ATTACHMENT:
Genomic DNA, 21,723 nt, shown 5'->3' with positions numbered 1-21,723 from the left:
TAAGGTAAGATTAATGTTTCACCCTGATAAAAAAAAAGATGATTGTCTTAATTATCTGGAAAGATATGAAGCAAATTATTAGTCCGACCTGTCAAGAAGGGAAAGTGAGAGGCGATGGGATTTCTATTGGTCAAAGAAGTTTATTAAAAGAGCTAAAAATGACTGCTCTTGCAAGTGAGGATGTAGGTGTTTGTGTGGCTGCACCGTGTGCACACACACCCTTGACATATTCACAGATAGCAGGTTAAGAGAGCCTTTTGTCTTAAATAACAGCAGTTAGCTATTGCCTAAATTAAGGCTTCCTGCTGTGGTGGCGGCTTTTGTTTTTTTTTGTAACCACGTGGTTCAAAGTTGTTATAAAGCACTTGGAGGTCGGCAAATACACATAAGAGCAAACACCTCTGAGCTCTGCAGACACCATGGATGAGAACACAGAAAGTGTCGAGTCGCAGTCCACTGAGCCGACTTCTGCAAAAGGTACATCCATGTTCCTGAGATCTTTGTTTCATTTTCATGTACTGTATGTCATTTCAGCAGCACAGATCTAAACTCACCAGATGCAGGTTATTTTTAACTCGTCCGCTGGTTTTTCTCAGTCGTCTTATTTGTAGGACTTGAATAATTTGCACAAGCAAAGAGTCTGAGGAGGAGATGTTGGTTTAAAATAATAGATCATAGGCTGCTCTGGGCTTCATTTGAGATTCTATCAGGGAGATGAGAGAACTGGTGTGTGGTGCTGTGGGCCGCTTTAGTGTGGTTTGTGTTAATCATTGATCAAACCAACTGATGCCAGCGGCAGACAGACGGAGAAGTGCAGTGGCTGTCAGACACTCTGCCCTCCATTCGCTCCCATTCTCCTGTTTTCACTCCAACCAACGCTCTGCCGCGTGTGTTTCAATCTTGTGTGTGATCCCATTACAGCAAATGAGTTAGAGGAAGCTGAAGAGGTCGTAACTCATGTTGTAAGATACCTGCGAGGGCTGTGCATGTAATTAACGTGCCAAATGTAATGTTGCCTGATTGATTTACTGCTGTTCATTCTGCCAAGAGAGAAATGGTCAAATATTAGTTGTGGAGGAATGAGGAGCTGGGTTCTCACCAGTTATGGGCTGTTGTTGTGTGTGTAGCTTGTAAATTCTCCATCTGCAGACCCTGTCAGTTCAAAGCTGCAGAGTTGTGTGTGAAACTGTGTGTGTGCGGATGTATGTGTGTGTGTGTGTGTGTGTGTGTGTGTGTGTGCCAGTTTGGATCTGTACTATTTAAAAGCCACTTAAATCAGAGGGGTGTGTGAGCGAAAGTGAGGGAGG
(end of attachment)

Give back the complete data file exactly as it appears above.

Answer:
Genomic DNA, 21,723 nt, shown 5'->3' with positions numbered 1-21,723 from the left:
TAAGGTAAGATTAATGTTTCACCCTGATAAAAAAAAAGATGATTGTCTTAATTATCTGGAAAGATATGAAGCAAATTATTAGTCCGACCTGTCAAGAAGGGAAAGTGAGAGGCGATGGGATTTCTATTGGTCAAAGAAGTTTATTAAAAGAGCTAAAAATGACTGCTCTTGCAAGTGAGGATGTAGGTGTTTGTGTGGCTGCACCGTGTGCACACACACCCTTGACATATTCACAGATAGCAGGTTAAGAGAGCCTTTTGTCTTAAATAACAGCAGTTAGCTATTGCCTAAATTAAGGCTTCCTGCTGTGGTGGCGGCTTTTGTTTTTTTTTGTAACCACGTGGTTCAAAGTTGTTATAAAGCACTTGGAGGTCGGCAAATACACATAAGAGCAAACACCTCTGAGCTCTGCAGACACCATGGATGAGAACACAGAAAGTGTCGAGTCGCAGTCCACTGAGCCGACTTCTGCAAAAGGTACATCCATGTTCCTGAGATCTTTGTTTCATTTTCATGTACTGTATGTCATTTCAGCAGCACAGATCTAAACTCACCAGATGCAGGTTATTTTTAACTCGTCCGCTGGTTTTTCTCAGTCGTCTTATTTGTAGGACTTGAATAATTTGCACAAGCAAAGAGTCTGAGGAGGAGATGTTGGTTTAAAATAATAGATCATAGGCTGCTCTGGGCTTCATTTGAGATTCTATCAGGGAGATGAGAGAACTGGTGTGTGGTGCTGTGGGCCGCTTTAGTGTGGTTTGTGTTAATCATTGATCAAACCAACTGATGCCAGCGGCAGACAGACGGAGAAGTGCAGTGGCTGTCAGACACTCTGCCCTCCATTCGCTCCCATTCTCCTGTTTTCACTCCAACCAACGCTCTGCCGCGTGTGTTTCAATCTTGTGTGTGATCCCATTACAGCAAATGAGTTAGAGGAAGCTGAAGAGGTCGTAACTCATGTTGTAAGATACCTGCGAGGGCTGTGCATGTAATTAACGTGCCAAATGTAATGTTGCCTGATTGATTTACTGCTGTTCATTCTGCCAAGAGAGAAATGGTCAAATATTAGTTGTGGAGGAATGAGGAGCTGGGTTCTCACCAGTTATGGGCTGTTGTTGTGTGTGTAGCTTGTAAATTCTCCATCTGCAGACCCTGTCAGTTCAAAGCTGCAGAGTTGTGTGTGAAACTGTGTGTGTGCGGATGTATGTGTGTGTGTGTGTGTGTGTGTGTGTGTGTGTGCCAGTTTGGATCTGTACTATTTAAAAGCCACTTAAATCAGAGGGGTGTGTGAGCGAAAGTGAGGGAGG